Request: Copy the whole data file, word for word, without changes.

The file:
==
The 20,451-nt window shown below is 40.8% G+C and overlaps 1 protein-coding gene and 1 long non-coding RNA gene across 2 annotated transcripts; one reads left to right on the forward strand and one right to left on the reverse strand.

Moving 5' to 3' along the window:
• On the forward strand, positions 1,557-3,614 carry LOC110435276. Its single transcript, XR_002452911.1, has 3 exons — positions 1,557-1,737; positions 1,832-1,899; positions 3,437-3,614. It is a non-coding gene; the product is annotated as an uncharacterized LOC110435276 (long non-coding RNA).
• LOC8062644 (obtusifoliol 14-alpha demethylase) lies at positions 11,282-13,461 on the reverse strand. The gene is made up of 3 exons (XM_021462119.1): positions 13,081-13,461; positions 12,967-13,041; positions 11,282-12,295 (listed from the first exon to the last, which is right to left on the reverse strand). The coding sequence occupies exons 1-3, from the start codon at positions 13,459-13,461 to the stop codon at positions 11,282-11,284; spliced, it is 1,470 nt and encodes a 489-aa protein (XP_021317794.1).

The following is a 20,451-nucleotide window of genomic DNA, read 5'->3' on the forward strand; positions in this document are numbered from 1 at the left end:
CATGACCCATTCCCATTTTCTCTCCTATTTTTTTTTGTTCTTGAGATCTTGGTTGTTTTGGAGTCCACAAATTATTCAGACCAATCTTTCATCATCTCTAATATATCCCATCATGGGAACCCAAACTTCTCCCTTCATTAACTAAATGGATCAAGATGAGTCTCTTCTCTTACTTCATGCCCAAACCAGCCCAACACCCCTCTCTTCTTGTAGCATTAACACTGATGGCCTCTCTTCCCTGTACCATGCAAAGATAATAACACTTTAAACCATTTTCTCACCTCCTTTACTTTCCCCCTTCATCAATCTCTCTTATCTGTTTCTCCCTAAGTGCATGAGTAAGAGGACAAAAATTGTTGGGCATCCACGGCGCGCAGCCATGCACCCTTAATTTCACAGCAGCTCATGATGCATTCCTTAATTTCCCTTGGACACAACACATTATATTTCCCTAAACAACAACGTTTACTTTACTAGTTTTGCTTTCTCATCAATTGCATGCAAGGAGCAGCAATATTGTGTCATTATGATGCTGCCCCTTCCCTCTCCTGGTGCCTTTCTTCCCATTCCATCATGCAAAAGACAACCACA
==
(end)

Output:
The 20,451-nt window shown below is 40.8% G+C and overlaps 1 protein-coding gene and 1 long non-coding RNA gene across 2 annotated transcripts; one reads left to right on the forward strand and one right to left on the reverse strand.

Moving 5' to 3' along the window:
• On the forward strand, positions 1,557-3,614 carry LOC110435276. Its single transcript, XR_002452911.1, has 3 exons — positions 1,557-1,737; positions 1,832-1,899; positions 3,437-3,614. It is a non-coding gene; the product is annotated as an uncharacterized LOC110435276 (long non-coding RNA).
• LOC8062644 (obtusifoliol 14-alpha demethylase) lies at positions 11,282-13,461 on the reverse strand. The gene is made up of 3 exons (XM_021462119.1): positions 13,081-13,461; positions 12,967-13,041; positions 11,282-12,295 (listed from the first exon to the last, which is right to left on the reverse strand). The coding sequence occupies exons 1-3, from the start codon at positions 13,459-13,461 to the stop codon at positions 11,282-11,284; spliced, it is 1,470 nt and encodes a 489-aa protein (XP_021317794.1).

The following is a 20,451-nucleotide window of genomic DNA, read 5'->3' on the forward strand; positions in this document are numbered from 1 at the left end:
CATGACCCATTCCCATTTTCTCTCCTATTTTTTTTTGTTCTTGAGATCTTGGTTGTTTTGGAGTCCACAAATTATTCAGACCAATCTTTCATCATCTCTAATATATCCCATCATGGGAACCCAAACTTCTCCCTTCATTAACTAAATGGATCAAGATGAGTCTCTTCTCTTACTTCATGCCCAAACCAGCCCAACACCCCTCTCTTCTTGTAGCATTAACACTGATGGCCTCTCTTCCCTGTACCATGCAAAGATAATAACACTTTAAACCATTTTCTCACCTCCTTTACTTTCCCCCTTCATCAATCTCTCTTATCTGTTTCTCCCTAAGTGCATGAGTAAGAGGACAAAAATTGTTGGGCATCCACGGCGCGCAGCCATGCACCCTTAATTTCACAGCAGCTCATGATGCATTCCTTAATTTCCCTTGGACACAACACATTATATTTCCCTAAACAACAACGTTTACTTTACTAGTTTTGCTTTCTCATCAATTGCATGCAAGGAGCAGCAATATTGTGTCATTATGATGCTGCCCCTTCCCTCTCCTGGTGCCTTTCTTCCCATTCCATCATGCAAAAGACAACCACA